Self

Why You Need To Stop Waiting For 'The Right Time'

Photo: Yuricazac / Shutterstock
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By Rebecca Cumming

Waiting in traffic this afternoon while the sun was beating down on my 2006 Ford Freestar (which has no A/C) was absolutely brutal. Yes, I drive a hand-me-down mom vehicle to my internship every day.

I’d like to say I look cool doing it but there was absolutely nothing cool about pellets of sweat dripping down my cleavage into unknown territory from pure heat. I was sitting for damn sake.

That’s just it, though — no one likes sitting around and waiting.

Whether it’s in traffic, for a doctor’s appointment, for any appointment these days (face it, your therapist would say you need to practice patience), or for your iced coffee in the Starbucks drive-through at 8 AM on a Tuesday, you aren’t pleased to be waiting.

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But the world is filled with thousands and millions of people day in and day out waiting for something, because life is a series of moments that take time.

What I wonder is, why do we seem to only want to take complete control and eliminate waiting when it’s on a smaller scale?

If I asked you how many new men you met in the past 3 weeks, I would guess you would tell me 1 per week, if even that. And these encounters were probably solely by chance.

This is because of what I dub the “false fairy tale” we are waiting for, expecting our next big love to come to us by chance.

In the meantime, we can focus on our girlfriends, work, and our hobbies, because there just doesn't seem to be any good men out there right now. Realistically, there is a good man out there... we’re just waiting for him.

If I took a survey of the average 20-something post-grad on what the next step was in their career, I would guess 90% have a next big step, something they would rather be doing, or have a passion they “haven’t yet pursued.”

You are waiting for the promotion, the job switch, the perfect opportunity to travel, or the chance for a new endeavor.

I could go on and on with scenarios just like this: couples waiting for the right time to get engaged or the right time to have a baby. Husbands or wives waiting for the right time to leave their spouse.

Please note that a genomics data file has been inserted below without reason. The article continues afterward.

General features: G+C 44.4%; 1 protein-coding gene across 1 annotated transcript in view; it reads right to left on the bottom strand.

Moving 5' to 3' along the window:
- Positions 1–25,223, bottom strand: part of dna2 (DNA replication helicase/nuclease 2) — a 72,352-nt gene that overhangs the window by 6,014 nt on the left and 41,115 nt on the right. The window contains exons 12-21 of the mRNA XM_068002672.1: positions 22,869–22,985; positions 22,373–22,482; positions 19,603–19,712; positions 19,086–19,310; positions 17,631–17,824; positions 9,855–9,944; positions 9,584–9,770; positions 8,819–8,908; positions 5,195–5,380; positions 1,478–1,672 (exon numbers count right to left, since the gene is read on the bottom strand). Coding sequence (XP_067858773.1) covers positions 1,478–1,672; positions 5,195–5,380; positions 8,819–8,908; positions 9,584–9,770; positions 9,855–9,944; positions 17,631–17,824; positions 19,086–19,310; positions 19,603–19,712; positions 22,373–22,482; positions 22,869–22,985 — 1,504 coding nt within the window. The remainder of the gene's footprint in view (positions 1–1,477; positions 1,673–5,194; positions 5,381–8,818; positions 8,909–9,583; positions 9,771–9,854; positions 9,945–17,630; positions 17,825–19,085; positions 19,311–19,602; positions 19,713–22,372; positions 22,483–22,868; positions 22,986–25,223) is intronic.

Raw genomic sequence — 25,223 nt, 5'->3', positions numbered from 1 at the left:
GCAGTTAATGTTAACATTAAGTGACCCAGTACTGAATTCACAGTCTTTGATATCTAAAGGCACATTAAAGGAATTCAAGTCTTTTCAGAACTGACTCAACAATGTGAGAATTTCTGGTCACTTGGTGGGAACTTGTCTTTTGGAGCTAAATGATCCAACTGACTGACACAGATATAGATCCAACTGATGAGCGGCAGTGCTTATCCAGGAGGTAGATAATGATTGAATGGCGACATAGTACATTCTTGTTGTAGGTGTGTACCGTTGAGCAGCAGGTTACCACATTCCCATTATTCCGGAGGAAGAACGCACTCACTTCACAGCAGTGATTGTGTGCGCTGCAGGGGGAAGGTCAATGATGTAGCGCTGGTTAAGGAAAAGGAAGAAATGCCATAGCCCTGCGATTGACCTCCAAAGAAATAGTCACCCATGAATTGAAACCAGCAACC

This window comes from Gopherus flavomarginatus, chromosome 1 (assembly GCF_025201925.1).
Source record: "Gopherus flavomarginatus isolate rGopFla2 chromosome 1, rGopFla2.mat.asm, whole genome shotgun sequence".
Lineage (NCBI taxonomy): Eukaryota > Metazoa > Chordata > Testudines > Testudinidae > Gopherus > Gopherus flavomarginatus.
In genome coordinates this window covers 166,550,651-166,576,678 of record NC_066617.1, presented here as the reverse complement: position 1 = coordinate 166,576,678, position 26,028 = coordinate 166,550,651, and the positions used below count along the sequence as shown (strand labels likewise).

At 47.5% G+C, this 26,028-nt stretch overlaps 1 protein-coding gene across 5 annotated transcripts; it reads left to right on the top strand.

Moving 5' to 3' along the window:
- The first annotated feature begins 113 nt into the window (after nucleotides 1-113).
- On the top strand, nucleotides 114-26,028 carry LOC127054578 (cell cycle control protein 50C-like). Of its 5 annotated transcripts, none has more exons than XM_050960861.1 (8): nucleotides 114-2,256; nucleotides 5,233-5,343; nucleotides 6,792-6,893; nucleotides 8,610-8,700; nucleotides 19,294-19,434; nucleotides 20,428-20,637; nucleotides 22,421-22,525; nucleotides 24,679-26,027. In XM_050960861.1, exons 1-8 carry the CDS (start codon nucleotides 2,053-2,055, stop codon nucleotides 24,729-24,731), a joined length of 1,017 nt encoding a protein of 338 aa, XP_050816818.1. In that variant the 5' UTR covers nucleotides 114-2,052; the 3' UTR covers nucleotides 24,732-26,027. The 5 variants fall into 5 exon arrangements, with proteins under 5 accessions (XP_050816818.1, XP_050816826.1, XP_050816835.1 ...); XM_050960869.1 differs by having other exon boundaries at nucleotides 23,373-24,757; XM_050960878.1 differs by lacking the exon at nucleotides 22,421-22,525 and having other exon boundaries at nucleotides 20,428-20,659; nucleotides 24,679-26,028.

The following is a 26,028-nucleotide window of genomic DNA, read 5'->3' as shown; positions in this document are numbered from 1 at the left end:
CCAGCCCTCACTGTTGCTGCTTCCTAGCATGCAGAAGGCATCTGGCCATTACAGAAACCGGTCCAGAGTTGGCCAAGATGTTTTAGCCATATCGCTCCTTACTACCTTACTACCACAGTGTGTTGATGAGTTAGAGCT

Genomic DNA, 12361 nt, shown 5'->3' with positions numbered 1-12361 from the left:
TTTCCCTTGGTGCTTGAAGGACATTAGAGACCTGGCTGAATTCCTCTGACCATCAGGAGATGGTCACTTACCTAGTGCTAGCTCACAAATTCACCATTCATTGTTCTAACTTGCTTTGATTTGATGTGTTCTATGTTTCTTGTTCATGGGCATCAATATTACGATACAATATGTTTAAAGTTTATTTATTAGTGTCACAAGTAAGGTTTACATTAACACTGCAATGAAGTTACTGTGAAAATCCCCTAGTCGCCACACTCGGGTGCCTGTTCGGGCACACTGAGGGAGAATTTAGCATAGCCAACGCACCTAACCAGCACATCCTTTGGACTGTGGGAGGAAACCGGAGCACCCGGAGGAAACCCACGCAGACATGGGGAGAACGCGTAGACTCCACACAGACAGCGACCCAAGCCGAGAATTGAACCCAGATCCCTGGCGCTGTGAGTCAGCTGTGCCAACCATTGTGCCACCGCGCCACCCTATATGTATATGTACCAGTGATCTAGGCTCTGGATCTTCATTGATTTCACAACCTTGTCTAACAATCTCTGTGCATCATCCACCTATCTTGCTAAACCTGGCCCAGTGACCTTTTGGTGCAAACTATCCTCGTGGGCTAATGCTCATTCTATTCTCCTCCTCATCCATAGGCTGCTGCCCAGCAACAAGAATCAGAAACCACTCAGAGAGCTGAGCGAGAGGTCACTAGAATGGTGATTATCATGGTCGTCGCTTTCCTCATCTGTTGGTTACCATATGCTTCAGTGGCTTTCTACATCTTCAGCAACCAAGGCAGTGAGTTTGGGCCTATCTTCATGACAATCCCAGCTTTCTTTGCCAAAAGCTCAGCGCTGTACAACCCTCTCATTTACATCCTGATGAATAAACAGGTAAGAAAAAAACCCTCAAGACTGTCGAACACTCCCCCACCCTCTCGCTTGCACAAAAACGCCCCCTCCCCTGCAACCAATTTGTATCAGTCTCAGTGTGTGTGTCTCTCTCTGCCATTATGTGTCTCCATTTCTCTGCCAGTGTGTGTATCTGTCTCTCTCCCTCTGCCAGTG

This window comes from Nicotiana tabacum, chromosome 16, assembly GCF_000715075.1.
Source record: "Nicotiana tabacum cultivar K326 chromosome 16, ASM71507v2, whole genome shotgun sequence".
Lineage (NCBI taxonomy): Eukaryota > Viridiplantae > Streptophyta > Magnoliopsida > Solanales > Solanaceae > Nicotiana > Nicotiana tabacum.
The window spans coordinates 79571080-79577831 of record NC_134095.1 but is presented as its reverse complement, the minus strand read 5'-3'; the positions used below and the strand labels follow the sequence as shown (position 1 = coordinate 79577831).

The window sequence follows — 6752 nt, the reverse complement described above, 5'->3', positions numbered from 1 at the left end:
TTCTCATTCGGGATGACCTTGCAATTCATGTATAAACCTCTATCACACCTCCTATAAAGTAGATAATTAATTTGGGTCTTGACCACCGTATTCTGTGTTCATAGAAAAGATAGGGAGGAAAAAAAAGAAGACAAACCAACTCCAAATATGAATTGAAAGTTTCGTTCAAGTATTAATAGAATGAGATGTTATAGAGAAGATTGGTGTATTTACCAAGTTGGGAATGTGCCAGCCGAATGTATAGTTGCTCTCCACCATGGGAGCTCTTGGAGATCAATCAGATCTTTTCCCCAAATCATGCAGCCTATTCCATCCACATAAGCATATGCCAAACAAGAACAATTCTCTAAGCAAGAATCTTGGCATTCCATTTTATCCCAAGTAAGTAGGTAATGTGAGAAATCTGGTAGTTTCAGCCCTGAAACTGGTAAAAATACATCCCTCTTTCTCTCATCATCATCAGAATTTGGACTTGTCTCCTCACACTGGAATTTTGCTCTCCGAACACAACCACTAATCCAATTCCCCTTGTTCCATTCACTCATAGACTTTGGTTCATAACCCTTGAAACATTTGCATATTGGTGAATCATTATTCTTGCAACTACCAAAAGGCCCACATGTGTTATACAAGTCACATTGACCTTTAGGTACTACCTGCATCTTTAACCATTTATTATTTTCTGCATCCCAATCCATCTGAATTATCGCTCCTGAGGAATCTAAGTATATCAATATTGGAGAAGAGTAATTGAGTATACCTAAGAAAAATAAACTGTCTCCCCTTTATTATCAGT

Waiting for the right time to get in shape because “when spring arrives I will have more time.”

We all seem to be waiting for something. We all hate waiting when it’s in traffic and keeping us from dinner, or when the idiot ahead of you has ordered 10 skinny mocha half-sweet lattes with whip and is keeping you from your morning coffee.

So, why are these larger choices any different from these bigger life plans? Why don’t we consider our passing days’ precious time?

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Don’t get me wrong, waiting is certainly a part of life, and patience is a virtue.

Sometimes you do have to make the money you need to create a new opportunity or finish something you started in order to serve the greater good. Although, very often people use this as an excuse.

There is no “right time.” The right time is now.

We ought to stop waiting for Prince Charming and start creating avenues to find him. Seriously, ask a guy out!

We ought to stop waiting to travel. Make a budget and start planning now. Sit down with a computer and figure out how much it will cost to get you a flight and some hostels to stay in.

We need to stop waiting for the next job like it’s going to pop out of Ms. Peabody in the cubicle next to us at work and start networking and putting ourselves into communities that we have a passion for and job search like crazy.

Humans are incredibly resilient creatures with the possibility to adapt, change, and grow like no other species.

We have 100 years or less left on this earth and I challenge us to ask ourselves why we are willing to honk our horn at the driver not paying attention, saving us 2 minutes of our day; however, we aren’t willing to make a change that will affect 2 months of our life or more.

We could have worked out, we could have saved for a trip, we could have had 5 more conversations with people from a field of interest, but we waited.

Let’s not be the 40-something wishing she did things differently if she had 20 years back. You don’t realize how quickly days pass, and this much is definitely true, you will never, ever get those days back in which you waited.

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Rebecca Cumming is a writer whose work has been featured on Unwritten and YourTango. For more of her content, visit her author's profile on Unwritten.

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This article was originally published at Unwritten. Reprinted with permission from the author.